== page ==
For product designer and founder of Dart Flyscreens, Steve Sleddon. There’s a right way or a wrong way of doing things. No in between. Today, designing and making a quality product that works delivered to customers postage-free, is the simple equation that makes him happy and justifies the “leap of faith” he took 25 years ago when designing his first flyscreen in his kitchen.

Years before that, buying his first bike had given him new-found freedom riding with teenage friends. But, as an industrial designer, he’s always wants to squeeze a little more out of the riding experience.


“I got my first bike the moment I was 16. It was £110 and my total savings were £5, so I had to borrow the rest off my mum. She made me pay back every penny, which is a good lesson.” says Steve. “I’m at my happiest when I’m on a motorbike. I find I can clear my head and put things in perspective. I guess it’s like a form of meditation. It’s always been that way.”

Riding bikes and customising

 Since childhood in the 70s riding pillion on the back of his dad’s bike or camping together at the Isle of Man TT, Sledds – as he’s known to his mates – has always looked at things a little differently.

“As a teenager, me and my friends used to hoon around the backroads of the Lake District and Ribble Valley on Japanese two-strokes. Modifying them and adding accessories was part of the fun, and my passion was to see if things could be done better,” he says.

The inspiration behind the first flyscreen design

 After a string of adventures on a Yamaha RD350LC and various 250 strokers, Steve headed to London in the mid-90s. He completed the degree he’d deferred “because of romance and riding”, started a design business and began making motorbike flyscreens almost by accident.


“I had a 1994 Ducati Monster which my dad now owns. He’s 82 and still rides. It was a great bike and looked like nothing else at the time. It almost stopped traffic with its looks.

"I always wondered why the only screen I could get was a big touring one when all I wanted was something small to finish off the front end,” he recalls. “So, I decided to make one.” “At the time, I was living in a house share in north London and when all my housemates went home for Christmas, I turned the kitchen into a plastic workshop.”

Testing at speed

  Prototype designed, he headed west out of London on the A40 before dawn to put it to the test: “It had to fit properly, work well and look good. Any instability could be fatal at high speed, so I had to know it was 1,000% safe before I took the next step.

“I realised I’d never been able to do this before on a naked bike – there was normally just too much wind resistance. It was like the shackles had come off my bike.”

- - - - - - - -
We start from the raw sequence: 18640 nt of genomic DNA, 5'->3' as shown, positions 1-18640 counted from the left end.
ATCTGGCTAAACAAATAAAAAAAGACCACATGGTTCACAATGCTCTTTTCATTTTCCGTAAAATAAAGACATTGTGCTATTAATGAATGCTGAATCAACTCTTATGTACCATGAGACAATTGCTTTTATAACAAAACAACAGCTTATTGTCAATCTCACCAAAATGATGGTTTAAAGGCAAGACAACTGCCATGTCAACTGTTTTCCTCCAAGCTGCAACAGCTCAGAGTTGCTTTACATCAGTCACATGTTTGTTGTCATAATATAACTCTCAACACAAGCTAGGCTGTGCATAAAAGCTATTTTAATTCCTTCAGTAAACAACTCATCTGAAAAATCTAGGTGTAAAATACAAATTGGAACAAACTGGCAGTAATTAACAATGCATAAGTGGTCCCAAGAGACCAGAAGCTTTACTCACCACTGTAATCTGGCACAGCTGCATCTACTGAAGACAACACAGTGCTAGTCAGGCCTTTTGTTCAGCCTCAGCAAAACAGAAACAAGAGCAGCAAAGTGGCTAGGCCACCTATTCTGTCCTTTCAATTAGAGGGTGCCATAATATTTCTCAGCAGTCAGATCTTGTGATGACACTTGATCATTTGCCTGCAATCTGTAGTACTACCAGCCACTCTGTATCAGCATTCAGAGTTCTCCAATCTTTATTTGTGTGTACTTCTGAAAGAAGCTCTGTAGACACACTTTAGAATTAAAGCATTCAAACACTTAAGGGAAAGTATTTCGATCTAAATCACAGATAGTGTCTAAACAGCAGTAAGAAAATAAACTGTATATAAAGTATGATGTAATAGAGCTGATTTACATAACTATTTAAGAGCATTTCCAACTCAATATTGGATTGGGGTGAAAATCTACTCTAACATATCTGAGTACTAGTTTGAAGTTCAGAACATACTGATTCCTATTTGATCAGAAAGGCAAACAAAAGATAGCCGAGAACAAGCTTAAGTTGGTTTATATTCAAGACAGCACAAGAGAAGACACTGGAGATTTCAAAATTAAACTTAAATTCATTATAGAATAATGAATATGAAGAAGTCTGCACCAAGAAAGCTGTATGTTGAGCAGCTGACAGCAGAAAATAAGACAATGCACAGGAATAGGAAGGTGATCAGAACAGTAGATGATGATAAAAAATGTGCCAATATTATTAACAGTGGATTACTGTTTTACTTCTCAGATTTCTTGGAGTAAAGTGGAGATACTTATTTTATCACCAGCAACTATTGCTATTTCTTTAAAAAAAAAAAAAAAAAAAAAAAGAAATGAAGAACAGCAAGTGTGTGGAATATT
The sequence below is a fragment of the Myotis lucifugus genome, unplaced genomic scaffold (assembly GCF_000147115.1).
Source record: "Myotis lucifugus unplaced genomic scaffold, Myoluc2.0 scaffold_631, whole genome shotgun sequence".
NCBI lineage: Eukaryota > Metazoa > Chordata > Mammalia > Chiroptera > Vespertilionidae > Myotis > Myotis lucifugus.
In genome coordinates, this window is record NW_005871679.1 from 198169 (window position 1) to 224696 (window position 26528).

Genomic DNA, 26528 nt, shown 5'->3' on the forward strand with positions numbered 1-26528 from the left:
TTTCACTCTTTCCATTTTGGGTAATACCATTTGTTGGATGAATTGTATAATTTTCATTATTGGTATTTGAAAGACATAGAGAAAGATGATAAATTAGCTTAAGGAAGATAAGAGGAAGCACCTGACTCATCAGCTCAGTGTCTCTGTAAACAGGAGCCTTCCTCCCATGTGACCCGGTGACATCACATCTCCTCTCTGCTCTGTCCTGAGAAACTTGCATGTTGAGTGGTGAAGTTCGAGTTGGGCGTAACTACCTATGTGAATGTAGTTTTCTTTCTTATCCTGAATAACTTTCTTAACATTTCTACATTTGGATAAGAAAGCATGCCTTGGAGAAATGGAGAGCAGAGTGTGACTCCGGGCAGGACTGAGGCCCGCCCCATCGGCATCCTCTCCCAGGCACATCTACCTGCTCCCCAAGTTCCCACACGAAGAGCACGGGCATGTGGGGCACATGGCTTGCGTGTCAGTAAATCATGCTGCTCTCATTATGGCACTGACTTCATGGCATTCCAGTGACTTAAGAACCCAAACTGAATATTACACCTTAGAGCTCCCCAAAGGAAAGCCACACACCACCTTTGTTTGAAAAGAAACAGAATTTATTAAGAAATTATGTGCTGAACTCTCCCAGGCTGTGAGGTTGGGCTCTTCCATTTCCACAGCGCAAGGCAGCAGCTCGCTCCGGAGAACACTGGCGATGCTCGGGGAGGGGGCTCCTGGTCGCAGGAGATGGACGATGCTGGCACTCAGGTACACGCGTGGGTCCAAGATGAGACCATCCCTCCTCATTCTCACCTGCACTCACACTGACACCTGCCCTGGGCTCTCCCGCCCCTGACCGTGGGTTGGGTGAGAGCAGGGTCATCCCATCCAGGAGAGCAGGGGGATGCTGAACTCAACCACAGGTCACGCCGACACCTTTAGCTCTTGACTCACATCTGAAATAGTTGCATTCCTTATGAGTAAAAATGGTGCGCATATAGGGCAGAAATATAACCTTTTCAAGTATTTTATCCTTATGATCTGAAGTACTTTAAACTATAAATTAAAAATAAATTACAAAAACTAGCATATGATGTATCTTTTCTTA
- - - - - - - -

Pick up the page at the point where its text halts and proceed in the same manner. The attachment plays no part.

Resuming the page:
His quest to find the sweet spot between no screen and minimal screen to take the edge off the wind wasn’t without its logistical challenges. “This was a prototype lash-up. When it came to production, economies of scale meant it was as easy to make 50. So that’s what I did, with a view to seeing if anyone else wanted these things.”

Made in… the oven

 Early customers loved the product. And, in a nascent online world – this was 1995, remember – word spread quickly about this new flyscreen. What had started as a hobby – cutting templated sheets of plastic and bending them one by one in the oven – soon became “a bit of a time-consuming pain in the arse”, he admits. As demand grew for the flyscreens, Steve bit the bullet and splashed out on tooling for injection-moulding the screen blade.


“People thought I was mad,” he laughs. “Instantly I had converted a production problem into a sales problem as I took delivery of my first 1,000 screens. At the time I was selling a couple of dozen a month.”

Making a reputation for craftsmanship 

By 2005, any lingering fears he might have had were as distant as his Lake District adventures. Dart Flyscreens forged a reputation as a unique supplier of small windshields. “I was deluged with orders from people, including riders with classic or retro bikes who didn’t want a big screen.


“They were desperate to keep things minimal and not look like a brand groupie,” he says. “Anyone can buy a universal screen and it will fit quite well if you’re lucky, but our products are a on different level. Injection moulding gives the OEM quality and bike-specific brackets make the product a guaranteed fit for your bike and an original look. And all made by us in Britain."

Steve’s London-based firm is unique in the custom market and, today, Dart exports the hard-coated trio of polycarbonate screens to 60 countries. “The best part of my job is dealing with the public. As long as people like my stuff and are kind enough to tell us, I am happy. There is always a right way of doing things,” he says.

“It goes back to that feeling of freedom when I got my first bike. Small things can make a huge difference.”

Click here for more on the Interceptor 650 Classic Flyscreen